740.00/259: Telegram

The Ambassador in France ( Bullitt ) to the Secretary of State

14. In the course of a conversation today with Chautemps,2 I said that I had derived the impression from my last talk with Delbos3 that the present foreign policy of the French Government might be described by the phrase “wait and see”. He said that this was true; that he had no large projects in mind. He had thought of proposing to Germany, in a public statement, that the two countries should make a great effort to improve the tone of their relations by establishing cultural exchanges on a large scale and announcing to the world that they intended to work out all their difficulties in an atmosphere of friendship. He said that he was not now sure that he would do this. I gathered that he did not wish to seem to be seeking German favor at a moment when the prestige of France had been diminished seriously by events in Rumania.

With regard to the Rumanian situation, Chautemps said that unquestionably King Carol’s action in choosing Goga4 was a severe blow to France. Inasmuch as this action had followed immediately Delbos’ visit to Bucharest, the blow was all the more painful.

He believed that the King had acted in this way because of his fear and hatred of the National Peasants Party on the one hand and the Iron Guard on the other. Chautemps added that he expected Goga for the moment to continue to follow the foreign policy of Tatarescu5 [Page 2] but feared that after the elections, which would be arranged in order to give Goga a majority of the Parliament, Rumania would move further into the German-Italian orbit.

I asked Chautemps if he considered that any constructive international negotiations might be based on Van Zeeland’s report.6 He said that he considered the report prudent and on the whole sound insofar as it went; but he thought it did not go nearly far enough and he believed that even the mild recommendations of the report would prove to be unpalatable to either Germany or Italy. For example he would like to act on Van Zeeland’s [suggestion?] that all countries should agree not to take any further steps in the direction of autarchy. But he believed that neither Germany nor Italy would agree to limit evolution to repudiate autarchy. He also was not averse to discussing the exploitation of Equatorial Africa by international companies or consortiums. But he believed that Germany would not now be satisfied with the development of Central Africa by international organizations although the idea had originated in the brain of Schacht.7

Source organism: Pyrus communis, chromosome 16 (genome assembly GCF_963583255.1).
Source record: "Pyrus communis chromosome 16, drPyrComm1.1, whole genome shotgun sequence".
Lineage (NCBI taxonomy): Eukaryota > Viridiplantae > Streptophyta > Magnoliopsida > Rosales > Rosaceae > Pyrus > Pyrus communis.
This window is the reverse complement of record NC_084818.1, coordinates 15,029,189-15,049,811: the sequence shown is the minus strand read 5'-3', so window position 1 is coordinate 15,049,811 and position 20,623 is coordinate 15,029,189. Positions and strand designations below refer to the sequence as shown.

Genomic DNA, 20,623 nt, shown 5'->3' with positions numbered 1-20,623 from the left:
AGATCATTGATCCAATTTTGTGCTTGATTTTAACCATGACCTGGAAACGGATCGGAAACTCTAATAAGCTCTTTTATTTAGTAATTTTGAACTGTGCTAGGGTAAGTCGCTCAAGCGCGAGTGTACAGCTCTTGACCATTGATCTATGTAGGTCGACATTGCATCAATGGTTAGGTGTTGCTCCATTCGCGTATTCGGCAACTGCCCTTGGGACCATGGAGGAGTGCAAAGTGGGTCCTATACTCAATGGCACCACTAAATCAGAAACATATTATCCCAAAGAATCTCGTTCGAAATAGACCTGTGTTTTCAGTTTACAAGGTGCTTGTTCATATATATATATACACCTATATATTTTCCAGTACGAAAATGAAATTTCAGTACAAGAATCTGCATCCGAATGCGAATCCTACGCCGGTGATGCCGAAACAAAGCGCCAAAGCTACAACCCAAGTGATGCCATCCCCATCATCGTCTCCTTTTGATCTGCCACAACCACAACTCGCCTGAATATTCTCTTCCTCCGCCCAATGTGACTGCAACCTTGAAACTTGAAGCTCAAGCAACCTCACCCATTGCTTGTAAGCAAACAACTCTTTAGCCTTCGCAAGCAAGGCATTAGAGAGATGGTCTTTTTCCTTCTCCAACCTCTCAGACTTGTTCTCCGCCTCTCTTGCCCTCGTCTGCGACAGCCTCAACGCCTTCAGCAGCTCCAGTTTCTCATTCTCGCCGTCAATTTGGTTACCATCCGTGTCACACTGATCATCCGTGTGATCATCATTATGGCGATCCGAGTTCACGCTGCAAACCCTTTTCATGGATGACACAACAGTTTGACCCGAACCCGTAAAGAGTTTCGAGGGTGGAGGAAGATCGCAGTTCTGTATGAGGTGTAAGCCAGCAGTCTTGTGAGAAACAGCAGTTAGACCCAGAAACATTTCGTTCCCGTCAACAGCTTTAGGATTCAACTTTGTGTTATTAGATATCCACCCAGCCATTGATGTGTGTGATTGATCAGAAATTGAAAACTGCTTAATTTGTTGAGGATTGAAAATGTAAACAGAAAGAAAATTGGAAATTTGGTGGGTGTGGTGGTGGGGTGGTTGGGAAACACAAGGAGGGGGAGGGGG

Chautemps expressed his pleasure at the remarks on foreign affairs that the President has made in his message to Congress.8 He then reiterated what he has said to me on previous occasions; that the only effective intervention of the United States in world affairs would be if the President should be able to state that the United States would take arms against an aggressor or at least would cut off status of exports to an aggressor and send supplies to any nation or nations attacked. He added at once that he knew that it was impossible for the President to make any such statement or take any such position. He felt that this was unfortunate as he was convinced that such a statement by the President of the United States would be sufficient to stop the aggressor states and therefore would end the risk of the United States being involved in war. He was convinced that the United States would be drawn into war, if war should start in Europe and would suffer tremendous losses which could be avoided by taking a strong position which would prevent war.

I replied that he was quite right in his statement that it was impossible for the United States to take any such position, and reminded him that I had told him often that the United States would make every effort to stay out of war if war should come in Europe and that we would be involved only if our national honor should be trampled on as ruthlessly as it was by the Germans in 1917.

[Page 3]

Chautemps said that the only ray of light he saw in the foreign situation was that internal conditions in Italy seemed to be becoming over-strained. He did not believe that Mussolini9 could continue to carry all the burdens imposed by his present policies. I asked Chautemps if he had done anything in the way of developing a rapprochement with Italy. He said that with Mussolini in his present state of mind it was virtually impossible to do anything with Italy. In point of fact diplomatic relations had practically been severed by France and Italy. Neither the Italian Chargé d’Affaires in Paris nor the French Chargé d’Affaires in Rome had any conversations of any importance whatsoever but were confined to strictly routine business.

. . . . . . . . . . . . . .

Bullitt
  1. Camille Chautemps, President of the French Council of Ministers.
  2. Yvon Delbos, French Minister for Foreign Affairs.
  3. Octavian Goga, Rumanian Prime Minister, December 28, 1937–February 10, 1938.
  4. George Tatarescu, former Rumanian Prime Minister.
  5. British Cmd. 5648: Report Presented by Monsieur van Zeeland to the Governments of the United Kingdom and France on the Possibility of Obtaining a General Reduction of the Obstacles to International Trade; see also Foreign Relations, 1937, vol. i, pp. 671 ff.
  6. Hjalmar Schacht, German Minister without Portfolio and President of the Reichsbank.
  7. January 3, 1938; Congressional Record, vol. 83, pt. 1, p. 8.
  8. Benito Mussolini, “Duce” and Head of the Italian Government.